During the 2006 Israel-Lebanon conflict, refugees were welcomed into Bourj Hammoud's churches, schools and other complexes where they were fed and given shelters. After the conflict, Turkey proposed to send some of its troops to Lebanon as a part of UNIFIL. Most Armenians strongly opposed Turkish involvement. They held demonstrations against the Turkish force in Bourj Hammoud.[8]

Geography[edit]

City Mall in a commercial area in Bourj Hammoud

Bourj Hammoud is located at 33°53′37″N 35°32′25″E / 33.89361°N 35.54028°E / 33.89361; 35.54028 (33.893611, 35.540278) just off of the highway and surrounded by the communities of Dora, Karantina, Sin el Fil and Achrafieh.

Most residential buildings and houses in Bourj Hammoud were built from the 1930s to the 1970s. They are usually from two to four stories high.[2] The housing structure looks Balkan, with wooden balconies hanging over the mostly narrow streets of the suburb.[4] Most commercial activity is done at street level. The city is dynamic and industrious although it faces some environmental issues due to its location at the edge of Beirut. It is crisscrossed by motorways and turns its back to the sea, from which it has reclaimed a few hectares of land.[2] Bourj Hammoud has a large number of churches, schools, cultural centers and institutions located in its vicinity.

Bourj Hamoud is divided into seven major regions (transliterated name and, in parentheses, the Arabic name):

Dora (الدورة)[edit]

Dora is a major commercial and residential suburb administered by Bourj Hammoud municipality and has a large industrial sector in its geographic area. Dora is a mainly Christian suburb of Beirut but Lebanese of other faiths also call the suburb home. Foreign laborers, especially Egyptians, Sri Lankans also live in Dora due to the lower-cost rents available.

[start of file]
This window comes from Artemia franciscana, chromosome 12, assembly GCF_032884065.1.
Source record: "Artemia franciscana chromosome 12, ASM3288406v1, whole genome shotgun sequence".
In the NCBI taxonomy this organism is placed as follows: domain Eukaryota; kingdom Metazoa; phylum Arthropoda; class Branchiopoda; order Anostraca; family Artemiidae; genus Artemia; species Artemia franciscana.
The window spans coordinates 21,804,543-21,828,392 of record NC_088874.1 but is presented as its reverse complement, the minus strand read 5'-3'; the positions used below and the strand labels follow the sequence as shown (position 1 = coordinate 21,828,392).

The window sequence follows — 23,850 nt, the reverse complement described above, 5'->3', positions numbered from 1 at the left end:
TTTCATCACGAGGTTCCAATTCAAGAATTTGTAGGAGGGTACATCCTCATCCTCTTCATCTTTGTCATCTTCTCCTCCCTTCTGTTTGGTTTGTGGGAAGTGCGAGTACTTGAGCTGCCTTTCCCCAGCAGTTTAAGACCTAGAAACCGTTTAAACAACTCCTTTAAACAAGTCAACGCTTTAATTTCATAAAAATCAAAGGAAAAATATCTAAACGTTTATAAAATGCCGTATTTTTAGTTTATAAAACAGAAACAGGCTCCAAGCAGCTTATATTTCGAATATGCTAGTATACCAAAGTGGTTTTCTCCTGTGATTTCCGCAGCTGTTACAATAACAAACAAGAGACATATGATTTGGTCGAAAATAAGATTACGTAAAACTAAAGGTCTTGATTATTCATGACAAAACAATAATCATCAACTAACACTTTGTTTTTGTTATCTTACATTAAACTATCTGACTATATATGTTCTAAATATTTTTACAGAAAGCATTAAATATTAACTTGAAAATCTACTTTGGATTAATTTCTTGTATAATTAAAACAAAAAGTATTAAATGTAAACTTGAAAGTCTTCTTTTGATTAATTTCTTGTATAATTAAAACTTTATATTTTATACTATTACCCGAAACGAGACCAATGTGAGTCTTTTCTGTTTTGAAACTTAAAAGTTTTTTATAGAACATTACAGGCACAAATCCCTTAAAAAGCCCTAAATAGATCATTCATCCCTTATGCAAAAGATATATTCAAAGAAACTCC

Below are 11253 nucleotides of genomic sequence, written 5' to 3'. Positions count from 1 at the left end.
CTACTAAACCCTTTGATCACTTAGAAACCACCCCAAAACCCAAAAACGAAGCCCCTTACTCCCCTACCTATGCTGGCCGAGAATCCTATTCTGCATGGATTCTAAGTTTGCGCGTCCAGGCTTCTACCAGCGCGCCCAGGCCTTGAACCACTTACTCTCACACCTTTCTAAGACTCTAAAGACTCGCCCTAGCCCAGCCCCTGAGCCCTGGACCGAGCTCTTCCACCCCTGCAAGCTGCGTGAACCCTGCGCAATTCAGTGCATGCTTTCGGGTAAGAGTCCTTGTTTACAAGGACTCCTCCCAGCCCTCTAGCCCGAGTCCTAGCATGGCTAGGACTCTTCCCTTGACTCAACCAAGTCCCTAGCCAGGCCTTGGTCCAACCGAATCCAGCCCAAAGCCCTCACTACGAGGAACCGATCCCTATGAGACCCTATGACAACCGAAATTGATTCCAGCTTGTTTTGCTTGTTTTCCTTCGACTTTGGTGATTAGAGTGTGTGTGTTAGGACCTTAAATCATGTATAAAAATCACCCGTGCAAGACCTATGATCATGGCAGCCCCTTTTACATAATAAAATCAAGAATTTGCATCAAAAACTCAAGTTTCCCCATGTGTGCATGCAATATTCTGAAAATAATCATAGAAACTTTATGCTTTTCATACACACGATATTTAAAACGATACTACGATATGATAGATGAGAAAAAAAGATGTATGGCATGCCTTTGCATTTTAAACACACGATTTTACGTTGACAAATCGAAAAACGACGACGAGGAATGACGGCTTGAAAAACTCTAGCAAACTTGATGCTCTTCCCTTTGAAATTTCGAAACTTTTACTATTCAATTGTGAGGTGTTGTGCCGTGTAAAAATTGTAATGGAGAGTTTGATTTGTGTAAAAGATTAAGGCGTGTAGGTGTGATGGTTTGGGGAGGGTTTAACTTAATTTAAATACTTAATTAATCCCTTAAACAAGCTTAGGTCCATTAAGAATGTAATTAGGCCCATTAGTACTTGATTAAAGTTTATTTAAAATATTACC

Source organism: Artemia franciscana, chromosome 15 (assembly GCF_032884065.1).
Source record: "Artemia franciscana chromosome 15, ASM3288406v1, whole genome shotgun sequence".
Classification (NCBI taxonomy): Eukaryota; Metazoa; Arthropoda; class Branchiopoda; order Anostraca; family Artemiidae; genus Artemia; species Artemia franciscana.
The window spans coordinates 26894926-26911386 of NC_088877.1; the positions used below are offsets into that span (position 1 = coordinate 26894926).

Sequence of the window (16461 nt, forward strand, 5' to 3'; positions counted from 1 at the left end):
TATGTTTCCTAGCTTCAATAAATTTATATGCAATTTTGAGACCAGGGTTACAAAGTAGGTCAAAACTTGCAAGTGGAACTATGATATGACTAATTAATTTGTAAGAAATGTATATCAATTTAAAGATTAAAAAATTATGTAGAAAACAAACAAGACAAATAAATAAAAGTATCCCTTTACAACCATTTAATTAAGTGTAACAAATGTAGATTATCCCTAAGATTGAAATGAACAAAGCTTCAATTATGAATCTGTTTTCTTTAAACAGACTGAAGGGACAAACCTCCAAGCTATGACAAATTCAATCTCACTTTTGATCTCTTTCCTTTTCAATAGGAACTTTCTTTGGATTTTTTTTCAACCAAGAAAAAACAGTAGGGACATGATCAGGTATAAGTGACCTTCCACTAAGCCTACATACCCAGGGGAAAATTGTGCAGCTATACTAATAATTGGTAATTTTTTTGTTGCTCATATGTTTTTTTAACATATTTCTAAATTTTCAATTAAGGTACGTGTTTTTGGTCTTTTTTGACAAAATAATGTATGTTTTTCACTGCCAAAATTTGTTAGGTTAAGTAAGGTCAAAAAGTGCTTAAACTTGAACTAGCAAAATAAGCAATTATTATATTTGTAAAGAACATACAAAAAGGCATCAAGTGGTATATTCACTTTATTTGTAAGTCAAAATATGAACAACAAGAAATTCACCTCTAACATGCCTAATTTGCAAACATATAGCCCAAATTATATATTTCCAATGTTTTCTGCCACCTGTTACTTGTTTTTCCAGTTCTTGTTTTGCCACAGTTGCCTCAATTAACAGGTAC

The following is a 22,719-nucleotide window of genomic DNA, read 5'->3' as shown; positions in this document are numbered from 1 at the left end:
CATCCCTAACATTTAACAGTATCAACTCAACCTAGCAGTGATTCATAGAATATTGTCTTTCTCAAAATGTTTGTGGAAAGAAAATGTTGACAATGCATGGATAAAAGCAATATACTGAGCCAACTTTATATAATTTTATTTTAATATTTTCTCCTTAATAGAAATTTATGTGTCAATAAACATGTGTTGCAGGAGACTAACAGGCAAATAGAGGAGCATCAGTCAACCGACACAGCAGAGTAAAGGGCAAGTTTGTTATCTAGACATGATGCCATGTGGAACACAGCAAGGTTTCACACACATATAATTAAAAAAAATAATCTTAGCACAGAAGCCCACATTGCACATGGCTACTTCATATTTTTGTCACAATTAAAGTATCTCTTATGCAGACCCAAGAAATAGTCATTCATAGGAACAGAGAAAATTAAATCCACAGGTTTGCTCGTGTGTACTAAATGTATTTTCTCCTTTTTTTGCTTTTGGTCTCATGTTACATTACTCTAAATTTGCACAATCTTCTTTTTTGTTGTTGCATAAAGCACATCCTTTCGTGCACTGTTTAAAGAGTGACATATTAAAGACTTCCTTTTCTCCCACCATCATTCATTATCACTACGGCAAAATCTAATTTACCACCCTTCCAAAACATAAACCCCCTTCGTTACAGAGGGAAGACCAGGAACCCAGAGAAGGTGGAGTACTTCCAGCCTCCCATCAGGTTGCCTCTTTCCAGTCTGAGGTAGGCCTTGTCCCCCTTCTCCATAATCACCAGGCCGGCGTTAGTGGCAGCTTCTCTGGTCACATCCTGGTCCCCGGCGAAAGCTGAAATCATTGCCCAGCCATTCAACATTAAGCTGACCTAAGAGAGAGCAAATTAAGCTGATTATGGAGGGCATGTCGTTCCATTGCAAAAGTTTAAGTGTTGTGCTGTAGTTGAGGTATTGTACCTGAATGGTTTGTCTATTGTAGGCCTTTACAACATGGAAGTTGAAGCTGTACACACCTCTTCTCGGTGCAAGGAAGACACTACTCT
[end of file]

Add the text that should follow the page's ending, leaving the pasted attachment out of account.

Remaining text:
Naba'a (النبعة)[edit]

Naba'a or just Nabaa is a suburb that has both commercial and residential zones and is one of the most densely populated areas of the Middle East. Naba'a is administered by Bourj Hammoud municipality and borders Sin el Fil area. It is the main Muslim sector in the Bourj Hammoud municipality inhabited predominantly by Shia Muslims but also by Christian Armenians. However, demographic changes due to the Lebanese Civil War have resulted in residency by Lebanese of other faiths as well as foreign laborers, especially from Syria, Egypt and Asian and African migrant workers due to the lower rents and job opportunities available in the area.

Nahr (River) (النهر)[edit]

Nahr is the area closest to Beirut and borders the Beirut River that serves as an administrative division between Bourj Hammoud and the capital Beirut. A heavy hub of traffic, it serves to traverse to the Lebanese capital through two main bridge called "Jisr Beirut" (in Arabic جسر بيروت) crossing over the river)

Sader (صادر)[edit]

Anbari (أنباري)[edit]

Mar Doumet (مار ضومط)[edit]

GHILAN (غيلان)== It is on the east part of Bourj Hammoud & considered highlands in comparison with other parts of the latter, it was first inhabited starting 1861 by Abou Abdallah family long before any Armenian family arrive to Lebanon.

Armenian presence[edit]

Most streets in Bourj Hammoud are named after Armenian cities such as Yerevan and rivers such as Arax. Many streets are named after cities in modern-day Armenia and Armenian cities now in Turkey, such as Marash, Sis, Adana, Aragats, Cilicia, Armenia, Yerevan, etc. Many of these city names remind the inhabitants of historic Armenia in general, and Cilicia in particular, where most Lebanese Armenians hail from.